The Vedado region is the cultural heart of the city with hotels and contemporary art galleries and museums jostling for space along the cobbled streets. We take a quick look at Museo Capitanes Genrales built in 1791 and considered to be a perfect example of Cuban architecture under Spanish rule. Museo de la Revolucion, Museo Nacinal de Bella Artes and Museo de Artes Decoratives are among many museums in the city that give the visitor a peek into the cultural history of Cuba.
Life in Havana is incomplete without art, music, dance and its famous Havana Club rum. Song and dance are so much part of the Cuban DNA that in every nook and corner musicians and dancers will try to entertain you with their bouquet of songs. You intuitively hum to the tune of popular songs.
Ms Miledes had reserved a table at a 'paladar', one of many private restaurants famous for good food and ambience. We have been consuming more or less the standard Cuban diet of chicken, rice and potatoes for a while. By now some of us were beginning to yearn for other cuisines and flavours. Cuba is certainly not a place for hardcore foodies. Like everything, hotels and restaurants are also owned by the government. However, paladares are exceptions to this rule and these private restaurants take pride in serving their guests. The guava pudding with cheese served as dessert made us forget all the gastronomic deprivation we had suffered so far.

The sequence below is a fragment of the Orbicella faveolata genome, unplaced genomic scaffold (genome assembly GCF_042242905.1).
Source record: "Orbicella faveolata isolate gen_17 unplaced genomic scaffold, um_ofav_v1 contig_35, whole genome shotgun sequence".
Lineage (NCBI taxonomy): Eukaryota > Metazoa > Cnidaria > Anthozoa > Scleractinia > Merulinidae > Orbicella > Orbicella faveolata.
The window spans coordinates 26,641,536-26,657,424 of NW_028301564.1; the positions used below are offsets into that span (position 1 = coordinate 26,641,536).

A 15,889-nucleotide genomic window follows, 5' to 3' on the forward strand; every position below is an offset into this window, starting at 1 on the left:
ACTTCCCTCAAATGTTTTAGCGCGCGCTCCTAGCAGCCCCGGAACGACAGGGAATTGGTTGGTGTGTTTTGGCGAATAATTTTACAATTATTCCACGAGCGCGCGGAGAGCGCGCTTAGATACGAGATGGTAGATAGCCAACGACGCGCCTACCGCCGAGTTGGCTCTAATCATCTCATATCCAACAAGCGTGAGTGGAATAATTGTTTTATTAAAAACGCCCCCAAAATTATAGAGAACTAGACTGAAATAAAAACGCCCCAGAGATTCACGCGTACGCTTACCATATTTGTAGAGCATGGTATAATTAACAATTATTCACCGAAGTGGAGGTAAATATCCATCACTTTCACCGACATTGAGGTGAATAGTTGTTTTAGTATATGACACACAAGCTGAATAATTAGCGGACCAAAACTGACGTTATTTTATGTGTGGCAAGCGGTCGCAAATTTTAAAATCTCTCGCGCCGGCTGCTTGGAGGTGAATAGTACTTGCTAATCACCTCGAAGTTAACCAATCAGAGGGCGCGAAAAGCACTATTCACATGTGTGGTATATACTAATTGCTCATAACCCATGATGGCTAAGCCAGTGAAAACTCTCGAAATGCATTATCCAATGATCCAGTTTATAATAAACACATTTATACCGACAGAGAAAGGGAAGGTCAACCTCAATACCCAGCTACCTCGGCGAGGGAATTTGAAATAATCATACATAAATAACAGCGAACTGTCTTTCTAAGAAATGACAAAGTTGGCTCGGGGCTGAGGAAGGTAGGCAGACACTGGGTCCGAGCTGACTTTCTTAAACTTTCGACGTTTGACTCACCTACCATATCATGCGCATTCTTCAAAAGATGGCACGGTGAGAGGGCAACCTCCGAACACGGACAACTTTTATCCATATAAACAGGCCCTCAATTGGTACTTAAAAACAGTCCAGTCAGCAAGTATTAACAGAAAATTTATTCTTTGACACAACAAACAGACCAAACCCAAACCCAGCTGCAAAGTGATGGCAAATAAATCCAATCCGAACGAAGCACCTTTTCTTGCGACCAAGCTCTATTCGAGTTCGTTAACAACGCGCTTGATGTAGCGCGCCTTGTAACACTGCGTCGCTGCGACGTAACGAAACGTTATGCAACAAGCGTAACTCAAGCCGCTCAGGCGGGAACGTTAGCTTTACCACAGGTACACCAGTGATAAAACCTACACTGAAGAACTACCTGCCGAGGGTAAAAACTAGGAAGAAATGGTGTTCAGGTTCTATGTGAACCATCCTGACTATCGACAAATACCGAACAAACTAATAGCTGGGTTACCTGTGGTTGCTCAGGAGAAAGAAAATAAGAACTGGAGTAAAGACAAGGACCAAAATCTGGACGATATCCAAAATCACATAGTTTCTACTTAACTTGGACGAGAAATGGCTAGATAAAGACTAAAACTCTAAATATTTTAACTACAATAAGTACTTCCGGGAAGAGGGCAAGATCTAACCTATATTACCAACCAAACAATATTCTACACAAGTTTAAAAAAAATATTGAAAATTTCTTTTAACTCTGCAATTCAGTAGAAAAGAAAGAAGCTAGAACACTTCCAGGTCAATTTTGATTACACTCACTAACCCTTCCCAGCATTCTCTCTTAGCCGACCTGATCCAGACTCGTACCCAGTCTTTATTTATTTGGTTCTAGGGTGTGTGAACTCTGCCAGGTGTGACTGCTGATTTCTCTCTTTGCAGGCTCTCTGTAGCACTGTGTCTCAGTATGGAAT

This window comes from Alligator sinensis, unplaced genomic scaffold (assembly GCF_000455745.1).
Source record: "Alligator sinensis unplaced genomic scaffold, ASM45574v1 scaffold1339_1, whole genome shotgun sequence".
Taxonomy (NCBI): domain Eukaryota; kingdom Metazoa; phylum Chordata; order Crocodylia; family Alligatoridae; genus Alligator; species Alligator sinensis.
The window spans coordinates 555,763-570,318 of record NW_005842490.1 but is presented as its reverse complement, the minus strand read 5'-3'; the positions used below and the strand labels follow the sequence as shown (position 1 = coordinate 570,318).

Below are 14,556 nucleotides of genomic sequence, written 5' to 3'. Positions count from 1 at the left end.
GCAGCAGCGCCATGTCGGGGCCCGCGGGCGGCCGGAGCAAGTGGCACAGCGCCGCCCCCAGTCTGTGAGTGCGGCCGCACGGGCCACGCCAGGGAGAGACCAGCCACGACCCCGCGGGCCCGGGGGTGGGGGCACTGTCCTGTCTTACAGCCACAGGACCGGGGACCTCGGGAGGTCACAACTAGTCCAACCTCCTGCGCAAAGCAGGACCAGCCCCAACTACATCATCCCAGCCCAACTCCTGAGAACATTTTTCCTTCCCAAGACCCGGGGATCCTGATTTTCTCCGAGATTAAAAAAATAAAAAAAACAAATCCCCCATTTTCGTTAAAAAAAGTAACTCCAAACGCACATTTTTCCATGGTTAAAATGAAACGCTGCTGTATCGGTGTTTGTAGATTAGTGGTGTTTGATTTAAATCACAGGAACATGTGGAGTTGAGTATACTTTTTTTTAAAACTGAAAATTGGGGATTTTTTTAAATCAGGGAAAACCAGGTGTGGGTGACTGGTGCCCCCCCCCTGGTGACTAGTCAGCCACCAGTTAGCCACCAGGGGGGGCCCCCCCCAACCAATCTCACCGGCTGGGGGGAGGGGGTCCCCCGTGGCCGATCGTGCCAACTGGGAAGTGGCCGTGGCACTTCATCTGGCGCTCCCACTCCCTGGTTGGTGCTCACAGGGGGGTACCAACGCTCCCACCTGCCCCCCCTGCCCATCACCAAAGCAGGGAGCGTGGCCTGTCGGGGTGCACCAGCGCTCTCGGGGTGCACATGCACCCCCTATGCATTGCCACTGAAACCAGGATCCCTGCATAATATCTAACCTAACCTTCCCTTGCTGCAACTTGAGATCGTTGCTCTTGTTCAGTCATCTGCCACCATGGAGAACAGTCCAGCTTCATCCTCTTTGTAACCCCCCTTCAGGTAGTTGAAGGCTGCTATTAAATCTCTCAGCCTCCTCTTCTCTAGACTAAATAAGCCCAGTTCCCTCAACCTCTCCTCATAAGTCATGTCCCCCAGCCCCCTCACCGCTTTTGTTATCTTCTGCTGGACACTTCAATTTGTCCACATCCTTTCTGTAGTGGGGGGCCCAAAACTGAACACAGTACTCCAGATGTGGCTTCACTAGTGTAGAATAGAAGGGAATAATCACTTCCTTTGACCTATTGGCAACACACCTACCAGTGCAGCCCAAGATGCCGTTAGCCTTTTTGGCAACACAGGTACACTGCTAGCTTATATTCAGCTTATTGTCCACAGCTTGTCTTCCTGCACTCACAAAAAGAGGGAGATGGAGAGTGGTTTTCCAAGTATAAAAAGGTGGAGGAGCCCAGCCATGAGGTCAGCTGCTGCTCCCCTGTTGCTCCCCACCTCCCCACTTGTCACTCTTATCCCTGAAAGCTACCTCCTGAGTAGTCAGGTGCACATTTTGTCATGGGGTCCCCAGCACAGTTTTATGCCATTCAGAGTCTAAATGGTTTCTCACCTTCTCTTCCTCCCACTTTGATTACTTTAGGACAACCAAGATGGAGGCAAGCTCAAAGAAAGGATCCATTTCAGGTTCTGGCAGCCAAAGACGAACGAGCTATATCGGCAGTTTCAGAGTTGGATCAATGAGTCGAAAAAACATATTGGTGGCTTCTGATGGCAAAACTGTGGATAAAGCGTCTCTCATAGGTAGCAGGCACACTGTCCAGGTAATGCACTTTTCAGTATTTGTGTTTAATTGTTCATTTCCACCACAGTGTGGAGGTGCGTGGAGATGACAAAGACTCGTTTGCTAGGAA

Visits to a cigar factory are mandatory to complete the Cuban experience. Here every cigar is carefully hand rolled, quality tested and labeled by workers. A poster of Che with a cigar clenched in his mouth looms over the workers who are busy grading the best tobacco leaves from the stacks piled next to them. Each cigar goes through as many as 15 quality checks before it is sent to the market.
Che Guevara, one of the principal architects of free Cuba, is synonymous with Cuba. His iconic likeness is popular among the youth in every part of the world through posters and tshirts and his final resting place is in Santa Clara, a central province of Cuba and a three-hour drive from Havana. The memorial has a massive statue of Che holding a gun leading the way and is an inspirational figure to every Cuban child. Che actually means "special friend", explains Miledes. A small museum to Che and the soldiers who fell along with him in the war in Bolivia lies beneath the memorial. By now we were familiar with areas like Habana Vieja, Centro Habana and Plaza de Revolcion where most of the biennial art exhibits are installed. Centro de Arte Contemporaneo Wilfredo Lam is the centre which conducts this event biannually with a mission to integrate the ancient cultural heritage of Cuba with its contemporary art practice. Art from the biennial was displayed in public spaces like Gran Teatro la Habana, which is the most celebrated opera house in the city, and open spaces like the promenade of Malecon and Miramar beaches. Facades of buildings and museums are roped in to display art that raises questions about contemporary life and culture.
If you need a break from the fast track of modern urban life, then Cuba is a perfect destination. It transports you back to an era when there was no information overload, no conspicuous consumption, no junk food, and no technology tangles to stress you out. People are genuinely warm and friendly and live contented lives with simple basic amenities.
But one wonders how long this 'innocence' and the old world charm of Cuba will remain and live on? Things are changing slowly but surely. 'Progress' and 'development' are knocking on Cuban shores.